A Venue For New Voices
Shanna McNair is the founder and editor of The New Guard, an annual literary review, which features, in the current issue, the previously unpublished Ralph Ellison story, “A Storm of Blizzard Proportions” (1944). McNair is a represented author and writes fiction, poetry, scripts, and the occasional article. She is an award-winning journalist with a background in the visual and performing arts. Recent publications include Maine Magazine and Naugatuck River Review, among others. She lives in Knightville, Maine.
Interview by Priyatam Mudivarti
Your website states The New Guard will "stand up and put on the gloves for those good stories and poems." How, in this time of publishing crisis, can TNG accomplish such a humble feat?
Every enterprise like The New Guard is a gamble. Especially those journals like mine, which have no funding and sort of run on fumes and goodwill. When I started TNG, the economy was sharply declining. Still, I was determined to see the review succeed, and I was committed to the furthering of new voices I just knew we’d find through our contests in fiction and poetry. Creating this review has always been more about the newcomers for me, even though my aim as editor and publisher is to support all writers. I had this sense, starting out, that I could unearth underdogs and help new artists. So I put my head down and went at it. I’ve kept at it ever since. As a writer myself, I know that publishing opportunities are scarce, especially for writers who are just starting out. I know it is exasperating for fellow writers to work hard at the craft and have only scant publication credit to show for all the careful tending and love that’s required to create good stories and poems. So, the proverbial gloves have been on from the very beginning of TNG. The gloves are also all of us at TNG: the lion’s share of us are writers, fighting the good fight. Hence the moniker, “Writers for writers’ sake.”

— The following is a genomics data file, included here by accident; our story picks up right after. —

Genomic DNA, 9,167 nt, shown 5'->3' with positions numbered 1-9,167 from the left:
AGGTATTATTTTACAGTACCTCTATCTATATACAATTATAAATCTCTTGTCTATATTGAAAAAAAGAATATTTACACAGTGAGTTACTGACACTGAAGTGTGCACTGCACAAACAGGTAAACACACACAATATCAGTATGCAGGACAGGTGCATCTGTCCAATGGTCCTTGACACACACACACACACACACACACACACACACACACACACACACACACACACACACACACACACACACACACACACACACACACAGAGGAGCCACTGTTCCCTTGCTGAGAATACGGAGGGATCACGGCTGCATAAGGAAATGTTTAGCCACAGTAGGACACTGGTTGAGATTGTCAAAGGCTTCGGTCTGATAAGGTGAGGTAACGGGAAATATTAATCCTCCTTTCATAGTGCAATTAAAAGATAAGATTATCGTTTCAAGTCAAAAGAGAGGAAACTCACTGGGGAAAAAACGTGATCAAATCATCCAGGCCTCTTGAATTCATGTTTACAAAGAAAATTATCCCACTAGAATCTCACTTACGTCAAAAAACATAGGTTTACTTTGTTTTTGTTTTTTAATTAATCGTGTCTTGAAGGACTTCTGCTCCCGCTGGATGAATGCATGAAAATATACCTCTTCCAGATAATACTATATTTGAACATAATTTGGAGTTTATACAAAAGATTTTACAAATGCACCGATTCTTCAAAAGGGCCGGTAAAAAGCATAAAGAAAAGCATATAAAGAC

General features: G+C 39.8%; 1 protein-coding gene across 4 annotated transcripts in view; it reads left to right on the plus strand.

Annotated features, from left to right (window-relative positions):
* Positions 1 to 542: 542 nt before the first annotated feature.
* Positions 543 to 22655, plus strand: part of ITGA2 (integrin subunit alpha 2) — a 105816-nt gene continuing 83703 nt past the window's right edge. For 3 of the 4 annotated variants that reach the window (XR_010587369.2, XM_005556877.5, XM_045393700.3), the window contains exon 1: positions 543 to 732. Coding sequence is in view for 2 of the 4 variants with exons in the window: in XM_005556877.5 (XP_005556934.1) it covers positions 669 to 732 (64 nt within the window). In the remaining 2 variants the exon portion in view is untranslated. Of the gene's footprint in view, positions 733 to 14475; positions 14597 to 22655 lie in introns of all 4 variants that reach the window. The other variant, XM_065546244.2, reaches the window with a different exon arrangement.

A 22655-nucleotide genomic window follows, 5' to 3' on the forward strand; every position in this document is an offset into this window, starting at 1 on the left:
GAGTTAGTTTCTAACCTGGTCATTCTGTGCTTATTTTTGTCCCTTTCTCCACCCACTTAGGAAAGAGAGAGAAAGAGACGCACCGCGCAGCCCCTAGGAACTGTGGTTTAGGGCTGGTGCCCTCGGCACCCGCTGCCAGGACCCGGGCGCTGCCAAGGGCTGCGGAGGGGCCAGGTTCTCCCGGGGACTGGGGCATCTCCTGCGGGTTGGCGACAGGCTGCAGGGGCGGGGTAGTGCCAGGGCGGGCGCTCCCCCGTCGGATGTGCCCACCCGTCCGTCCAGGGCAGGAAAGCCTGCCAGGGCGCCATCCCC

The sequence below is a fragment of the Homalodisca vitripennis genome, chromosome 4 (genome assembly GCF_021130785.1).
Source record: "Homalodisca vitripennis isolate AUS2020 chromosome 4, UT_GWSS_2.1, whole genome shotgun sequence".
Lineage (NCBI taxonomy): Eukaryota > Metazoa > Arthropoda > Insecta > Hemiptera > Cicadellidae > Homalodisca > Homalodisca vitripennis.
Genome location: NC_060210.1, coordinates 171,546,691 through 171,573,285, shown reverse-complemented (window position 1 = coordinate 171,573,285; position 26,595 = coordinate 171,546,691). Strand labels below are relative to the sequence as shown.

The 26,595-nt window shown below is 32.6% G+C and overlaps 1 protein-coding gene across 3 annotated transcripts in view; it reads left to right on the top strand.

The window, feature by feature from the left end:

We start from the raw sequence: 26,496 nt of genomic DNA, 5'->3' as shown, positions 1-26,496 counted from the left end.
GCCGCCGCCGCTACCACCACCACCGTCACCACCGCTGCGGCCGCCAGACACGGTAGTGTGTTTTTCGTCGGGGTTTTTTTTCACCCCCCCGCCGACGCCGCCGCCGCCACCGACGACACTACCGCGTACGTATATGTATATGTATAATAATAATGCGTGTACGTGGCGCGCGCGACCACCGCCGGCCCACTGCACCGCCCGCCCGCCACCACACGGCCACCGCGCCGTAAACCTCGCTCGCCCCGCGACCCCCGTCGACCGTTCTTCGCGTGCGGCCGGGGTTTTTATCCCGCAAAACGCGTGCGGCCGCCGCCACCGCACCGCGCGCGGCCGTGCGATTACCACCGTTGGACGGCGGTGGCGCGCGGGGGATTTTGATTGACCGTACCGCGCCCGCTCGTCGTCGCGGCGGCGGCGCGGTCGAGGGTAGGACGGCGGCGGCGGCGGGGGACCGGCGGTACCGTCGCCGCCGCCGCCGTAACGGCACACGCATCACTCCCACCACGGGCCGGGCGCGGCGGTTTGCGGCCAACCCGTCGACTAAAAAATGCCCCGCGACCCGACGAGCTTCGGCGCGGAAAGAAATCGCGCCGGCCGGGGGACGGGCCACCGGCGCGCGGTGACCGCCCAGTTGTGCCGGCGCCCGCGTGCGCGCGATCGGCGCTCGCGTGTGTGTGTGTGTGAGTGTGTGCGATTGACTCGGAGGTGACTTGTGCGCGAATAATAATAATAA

In order to flourish, our journal had to offer things that other journals don’t. Like many other journals, I wanted to create a venue whereby new writers’ work is printed alongside established writers’ work, but I found a new way to achieve this. I have a section of themed letters in each issue--the forthcoming volume contains “Love Letters” and I’m happy to say married poets Stephen Dunn and Barbara Hurd will be creating new love poems for the section--written to each other, we are so excited! We also feature a poet and a fiction writer each issue; we do craft-centric interviews and we also aim to feature a celebrity writer in each volume, on the level of Ralph Ellison, who appeared in our last issue. (We printed a previously unpublished story, “A Storm of Blizzard Proportions” (1942) alongside the Photostats of the story from Library of Congress and an interview with Mr. Ellison’s literary executor, John Callahan.) More differences include the fact that our contests are international, TNG is print-only--deluxe trade paperbacks, and we publish many debut writers from all over the world (40+ in our last issue).